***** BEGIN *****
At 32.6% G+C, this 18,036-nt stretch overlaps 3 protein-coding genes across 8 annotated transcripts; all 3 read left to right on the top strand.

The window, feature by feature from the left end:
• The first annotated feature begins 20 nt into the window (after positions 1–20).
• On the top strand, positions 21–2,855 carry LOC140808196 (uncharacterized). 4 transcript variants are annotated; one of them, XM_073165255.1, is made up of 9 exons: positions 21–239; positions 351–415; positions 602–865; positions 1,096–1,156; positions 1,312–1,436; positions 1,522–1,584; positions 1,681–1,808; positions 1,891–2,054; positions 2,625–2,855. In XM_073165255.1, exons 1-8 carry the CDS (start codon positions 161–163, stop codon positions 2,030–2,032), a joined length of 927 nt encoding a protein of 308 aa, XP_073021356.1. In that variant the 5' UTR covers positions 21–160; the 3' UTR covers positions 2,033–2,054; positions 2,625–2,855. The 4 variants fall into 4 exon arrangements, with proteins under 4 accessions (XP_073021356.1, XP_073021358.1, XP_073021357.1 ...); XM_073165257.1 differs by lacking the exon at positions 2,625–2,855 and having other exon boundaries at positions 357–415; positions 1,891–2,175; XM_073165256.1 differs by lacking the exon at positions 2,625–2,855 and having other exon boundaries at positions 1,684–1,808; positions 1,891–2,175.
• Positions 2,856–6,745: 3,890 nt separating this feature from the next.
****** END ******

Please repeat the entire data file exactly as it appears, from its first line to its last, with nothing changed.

At 32.6% G+C, this 18,036-nt stretch overlaps 3 protein-coding genes across 8 annotated transcripts; all 3 read left to right on the top strand.

The window, feature by feature from the left end:
• The first annotated feature begins 20 nt into the window (after positions 1–20).
• On the top strand, positions 21–2,855 carry LOC140808196 (uncharacterized). 4 transcript variants are annotated; one of them, XM_073165255.1, is made up of 9 exons: positions 21–239; positions 351–415; positions 602–865; positions 1,096–1,156; positions 1,312–1,436; positions 1,522–1,584; positions 1,681–1,808; positions 1,891–2,054; positions 2,625–2,855. In XM_073165255.1, exons 1-8 carry the CDS (start codon positions 161–163, stop codon positions 2,030–2,032), a joined length of 927 nt encoding a protein of 308 aa, XP_073021356.1. In that variant the 5' UTR covers positions 21–160; the 3' UTR covers positions 2,033–2,054; positions 2,625–2,855. The 4 variants fall into 4 exon arrangements, with proteins under 4 accessions (XP_073021356.1, XP_073021358.1, XP_073021357.1 ...); XM_073165257.1 differs by lacking the exon at positions 2,625–2,855 and having other exon boundaries at positions 357–415; positions 1,891–2,175; XM_073165256.1 differs by lacking the exon at positions 2,625–2,855 and having other exon boundaries at positions 1,684–1,808; positions 1,891–2,175.
• Positions 2,856–6,745: 3,890 nt separating this feature from the next.